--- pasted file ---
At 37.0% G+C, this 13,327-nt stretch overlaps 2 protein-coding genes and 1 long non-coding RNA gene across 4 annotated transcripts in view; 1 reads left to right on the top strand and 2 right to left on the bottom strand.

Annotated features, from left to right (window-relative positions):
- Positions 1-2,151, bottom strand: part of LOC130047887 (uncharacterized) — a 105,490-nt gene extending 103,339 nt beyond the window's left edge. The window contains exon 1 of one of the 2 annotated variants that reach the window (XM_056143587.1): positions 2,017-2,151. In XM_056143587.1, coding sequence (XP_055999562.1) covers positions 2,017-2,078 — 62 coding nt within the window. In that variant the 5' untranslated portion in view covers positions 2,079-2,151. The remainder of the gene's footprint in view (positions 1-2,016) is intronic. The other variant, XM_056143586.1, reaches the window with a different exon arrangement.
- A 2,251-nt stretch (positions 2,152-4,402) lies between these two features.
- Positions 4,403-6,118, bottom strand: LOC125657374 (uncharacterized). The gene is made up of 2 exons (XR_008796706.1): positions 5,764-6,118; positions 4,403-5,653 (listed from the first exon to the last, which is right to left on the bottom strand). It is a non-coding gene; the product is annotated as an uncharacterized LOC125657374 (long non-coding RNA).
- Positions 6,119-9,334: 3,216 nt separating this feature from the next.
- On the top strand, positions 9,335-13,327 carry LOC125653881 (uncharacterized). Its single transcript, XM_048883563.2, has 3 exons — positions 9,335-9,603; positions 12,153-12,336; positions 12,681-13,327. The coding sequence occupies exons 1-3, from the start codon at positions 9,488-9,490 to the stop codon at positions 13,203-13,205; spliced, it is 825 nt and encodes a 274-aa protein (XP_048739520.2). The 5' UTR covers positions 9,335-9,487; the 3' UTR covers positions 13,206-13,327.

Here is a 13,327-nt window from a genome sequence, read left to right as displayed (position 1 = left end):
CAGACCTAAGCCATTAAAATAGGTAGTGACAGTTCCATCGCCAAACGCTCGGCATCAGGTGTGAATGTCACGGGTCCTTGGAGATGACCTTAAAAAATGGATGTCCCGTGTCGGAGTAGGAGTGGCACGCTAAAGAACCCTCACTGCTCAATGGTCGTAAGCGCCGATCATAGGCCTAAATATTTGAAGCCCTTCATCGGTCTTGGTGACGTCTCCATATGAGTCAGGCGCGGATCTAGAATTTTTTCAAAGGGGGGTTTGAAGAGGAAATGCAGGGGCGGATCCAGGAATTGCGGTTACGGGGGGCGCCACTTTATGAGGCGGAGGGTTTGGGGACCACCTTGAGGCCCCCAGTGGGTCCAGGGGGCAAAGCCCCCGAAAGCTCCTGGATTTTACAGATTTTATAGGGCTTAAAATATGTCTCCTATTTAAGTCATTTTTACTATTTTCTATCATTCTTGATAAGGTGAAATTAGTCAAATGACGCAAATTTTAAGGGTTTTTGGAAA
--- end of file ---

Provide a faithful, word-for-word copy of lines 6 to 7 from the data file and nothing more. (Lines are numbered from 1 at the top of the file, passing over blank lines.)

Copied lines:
- Positions 6,119-9,334: 3,216 nt separating this feature from the next.
- On the top strand, positions 9,335-13,327 carry LOC125653881 (uncharacterized). Its single transcript, XM_048883563.2, has 3 exons — positions 9,335-9,603; positions 12,153-12,336; positions 12,681-13,327. The coding sequence occupies exons 1-3, from the start codon at positions 9,488-9,490 to the stop codon at positions 13,203-13,205; spliced, it is 825 nt and encodes a 274-aa protein (XP_048739520.2). The 5' UTR covers positions 9,335-9,487; the 3' UTR covers positions 13,206-13,327.